Posted inOpinion

Opinion: HMD Global really doesn’t need Nokia branding any more

HMD Global Nokia Phone

HMD Global, the Finnish brand that’s been most prominent as the “face” of Nokia Android phones and retro throwback phones is seriously de-emphasising its Nokia branding — and that feels like a very smart move to me.

HMD Global is pushing forward pretty aggressively to rebrand itself… as HMD Global.

Confused? The reality here is that for most folks, HMD Global probably isn’t a known name to you in the smartphone and feature phone space, but Nokia is. Since 2017, HMD Global has been the power behind the throne of “Nokia” branded phones — but the secret there is that this was always basically a branding operation, not a deal that involved “Nokia” specifically.

Well, if one ignores the fact that HMD Global’s staff included a lot of ex-Nokia staffers, but that’s more of an HR story than a technology one, now isn’t it?

HMD Global Homepage (Screenshot: Alex Kidman, HMD Global)

Oh, and we also make Nokia phones. Subtle, isn’t it?

Back in 2017, HMD Global made a splash at Mobile World Congress in Barcelona, relaunching the “Nokia” brand with new, affordable Nokia Android based phones. I know, I was there reporting and writing on it, though sadly a prior publisher has since removed those stories from the online world.

Mind you, my own history with Nokia goes back a lot further, because I’m solidly part of the generation for whom Nokia was synonymous with mobile phones. Not smartphones per se, but straight up mobile phones. My first mobile phone was a Nokia, and it probably would have lasted right through to the smartphone generation had it not been stolen from the hospital where my daughter was born.

Yes, people are awful, but also I point that out because at a time, Nokia phones were the highly desirable in their own right.

Nokia was a serious competitor, too. I was Macworld 2008 (again, sadly, this stuff’s not online at all any more as far as I can see) when Steve Jobs touted the success of the 1st Generation iPhone in the US market, noting that (at the time) it was fast catching up to Blackberry and market leader Nokia. My, how times have changed, but still, there’s no denying that at a time, Nokia was THE dominant mobile phone brand in the mind of consumers.

That’s the wave of consumer sentiment that HMD Global hoped to ride all the way to the bank when it picked up the licence to make Nokia phones.

It’s odd, though — some sources report that HMD Global’s licence for the Nokia name might be up this year, but earlier reporting suggests it signed a 10 year deal back in 2017, which would give it some time to run.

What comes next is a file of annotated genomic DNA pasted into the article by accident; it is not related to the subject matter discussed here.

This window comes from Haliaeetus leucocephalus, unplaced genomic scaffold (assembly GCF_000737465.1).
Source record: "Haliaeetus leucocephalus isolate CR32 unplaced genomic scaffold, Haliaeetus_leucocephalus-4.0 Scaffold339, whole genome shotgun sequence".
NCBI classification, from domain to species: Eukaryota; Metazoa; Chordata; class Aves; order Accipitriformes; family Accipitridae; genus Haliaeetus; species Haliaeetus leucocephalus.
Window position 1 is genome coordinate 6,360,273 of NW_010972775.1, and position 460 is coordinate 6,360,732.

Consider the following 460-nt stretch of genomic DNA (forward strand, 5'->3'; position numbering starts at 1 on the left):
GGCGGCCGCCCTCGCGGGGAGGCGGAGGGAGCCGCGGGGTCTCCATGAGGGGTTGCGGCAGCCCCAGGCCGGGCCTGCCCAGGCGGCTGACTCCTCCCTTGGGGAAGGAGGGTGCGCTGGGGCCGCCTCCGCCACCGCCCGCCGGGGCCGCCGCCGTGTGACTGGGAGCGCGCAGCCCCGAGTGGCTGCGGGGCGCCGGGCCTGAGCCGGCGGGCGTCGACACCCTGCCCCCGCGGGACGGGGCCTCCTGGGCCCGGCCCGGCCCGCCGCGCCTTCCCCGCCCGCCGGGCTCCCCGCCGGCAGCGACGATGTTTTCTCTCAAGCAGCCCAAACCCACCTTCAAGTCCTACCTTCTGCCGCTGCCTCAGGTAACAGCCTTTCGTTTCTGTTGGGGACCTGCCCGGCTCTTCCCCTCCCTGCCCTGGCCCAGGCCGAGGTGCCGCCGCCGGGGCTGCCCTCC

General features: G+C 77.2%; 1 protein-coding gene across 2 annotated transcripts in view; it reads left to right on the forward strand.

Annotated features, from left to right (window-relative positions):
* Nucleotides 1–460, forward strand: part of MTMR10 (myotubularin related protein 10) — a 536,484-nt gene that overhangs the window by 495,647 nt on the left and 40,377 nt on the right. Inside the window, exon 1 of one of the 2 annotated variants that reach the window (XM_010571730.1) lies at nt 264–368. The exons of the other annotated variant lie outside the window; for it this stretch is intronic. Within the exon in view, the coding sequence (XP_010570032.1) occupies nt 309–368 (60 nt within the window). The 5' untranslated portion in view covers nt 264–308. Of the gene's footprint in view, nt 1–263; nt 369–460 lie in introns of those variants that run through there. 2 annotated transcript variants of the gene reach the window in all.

The question then becomes whether the Nokia brand has significant enough outreach beyond the feature phone market.

Nokia fans may not like this observation, but Nokia (classic, actual Nokia-the-company, that is) never quite “got” smartphones in time for them to be relevant. Look, way back when, I reviewed the Nokia N9, a phone I liked but found frustrating enough to drive me to poetry.

Microsoft had its own go, and while phones like the Lumia 1020 were technically impressive for their time, consumers just did not care at all.

Now, HMD Global has done some interesting things with the Nokia brand in the past seven years.

The Nokia 800 Tough remains one of my favourite “tough” phones, hands down:

Newer devices like the G22 showed a remarkable commitment to repairability, even if my own experiences with it didn’t entirely end well:

But, well… I can’t help but think that while Nokia has a lot of resonance with veteran technology journalists, it’s not exactly a brand that springs to mind for younger phone buyers at all.

I can wax poetic about having a Nokia phone back in the day, but all that signals to my offspring is that I’m talking about an older brand that means very little to them.

At that point, HMD Global’s branding video really does tend to make a lot of sense. If “Nokia” as a brand has little cut-through for a generation of phone buyers, why continue with it?

It makes plenty of sense for the feature phone market and devices like the Nokia 2660 Flip, because those folks tend to skew a little older, even though HMD Global has tried pretty hard to sell those phones as “digital detox” devices to a younger generation.

But for smartphones, a fresh look isn’t a bad idea — and I’m keen to see what’s next.

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